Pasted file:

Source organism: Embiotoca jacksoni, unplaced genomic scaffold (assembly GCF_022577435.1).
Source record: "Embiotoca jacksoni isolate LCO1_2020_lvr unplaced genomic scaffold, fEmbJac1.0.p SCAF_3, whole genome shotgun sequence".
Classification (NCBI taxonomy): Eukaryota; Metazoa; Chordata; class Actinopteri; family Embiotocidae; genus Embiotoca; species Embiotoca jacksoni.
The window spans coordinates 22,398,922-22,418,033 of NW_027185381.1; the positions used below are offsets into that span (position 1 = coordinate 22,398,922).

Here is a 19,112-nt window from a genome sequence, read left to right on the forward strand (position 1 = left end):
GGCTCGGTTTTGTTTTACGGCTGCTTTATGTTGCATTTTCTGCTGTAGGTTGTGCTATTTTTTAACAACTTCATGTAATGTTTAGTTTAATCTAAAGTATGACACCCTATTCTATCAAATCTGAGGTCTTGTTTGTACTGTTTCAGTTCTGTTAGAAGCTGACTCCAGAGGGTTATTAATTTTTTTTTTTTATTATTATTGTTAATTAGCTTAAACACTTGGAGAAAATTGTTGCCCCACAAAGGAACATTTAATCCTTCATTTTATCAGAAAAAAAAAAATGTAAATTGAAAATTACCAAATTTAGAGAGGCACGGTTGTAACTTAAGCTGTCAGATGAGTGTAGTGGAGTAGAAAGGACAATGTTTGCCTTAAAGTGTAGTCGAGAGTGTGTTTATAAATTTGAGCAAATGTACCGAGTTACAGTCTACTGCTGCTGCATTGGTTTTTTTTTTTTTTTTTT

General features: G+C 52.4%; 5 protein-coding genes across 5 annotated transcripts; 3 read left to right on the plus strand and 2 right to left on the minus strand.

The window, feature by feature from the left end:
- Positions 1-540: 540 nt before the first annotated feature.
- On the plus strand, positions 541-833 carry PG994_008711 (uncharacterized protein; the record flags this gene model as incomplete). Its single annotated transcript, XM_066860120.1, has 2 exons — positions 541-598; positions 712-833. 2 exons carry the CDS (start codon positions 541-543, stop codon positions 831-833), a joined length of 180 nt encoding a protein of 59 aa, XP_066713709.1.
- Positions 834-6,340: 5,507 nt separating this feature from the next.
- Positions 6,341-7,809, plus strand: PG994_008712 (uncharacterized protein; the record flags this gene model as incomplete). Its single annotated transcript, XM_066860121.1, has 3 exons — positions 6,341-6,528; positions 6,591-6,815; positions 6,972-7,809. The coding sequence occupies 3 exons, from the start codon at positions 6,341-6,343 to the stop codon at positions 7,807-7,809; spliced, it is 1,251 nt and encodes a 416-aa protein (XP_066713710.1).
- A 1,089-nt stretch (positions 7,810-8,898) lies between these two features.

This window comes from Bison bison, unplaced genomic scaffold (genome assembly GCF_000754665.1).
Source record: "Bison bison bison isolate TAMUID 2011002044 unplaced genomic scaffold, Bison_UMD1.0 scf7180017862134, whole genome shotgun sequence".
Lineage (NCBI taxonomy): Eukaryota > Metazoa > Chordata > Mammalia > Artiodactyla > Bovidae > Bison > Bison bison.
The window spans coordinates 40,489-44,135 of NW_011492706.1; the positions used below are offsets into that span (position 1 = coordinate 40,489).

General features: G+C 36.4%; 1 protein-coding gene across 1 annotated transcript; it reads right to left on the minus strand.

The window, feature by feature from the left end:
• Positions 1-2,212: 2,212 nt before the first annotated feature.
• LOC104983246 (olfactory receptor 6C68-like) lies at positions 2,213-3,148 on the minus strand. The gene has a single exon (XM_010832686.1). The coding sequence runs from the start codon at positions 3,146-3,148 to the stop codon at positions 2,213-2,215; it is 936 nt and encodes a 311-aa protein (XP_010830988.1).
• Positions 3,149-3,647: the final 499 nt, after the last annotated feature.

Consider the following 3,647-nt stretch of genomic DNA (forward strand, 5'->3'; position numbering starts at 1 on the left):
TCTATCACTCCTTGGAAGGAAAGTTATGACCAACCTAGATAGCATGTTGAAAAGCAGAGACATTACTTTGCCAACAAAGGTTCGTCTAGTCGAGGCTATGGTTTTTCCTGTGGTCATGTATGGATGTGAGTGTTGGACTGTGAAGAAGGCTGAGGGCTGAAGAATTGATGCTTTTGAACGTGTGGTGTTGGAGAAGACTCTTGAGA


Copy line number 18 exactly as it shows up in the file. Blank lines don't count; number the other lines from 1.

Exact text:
General features: G+C 36.4%; 1 protein-coding gene across 1 annotated transcript; it reads right to left on the minus strand.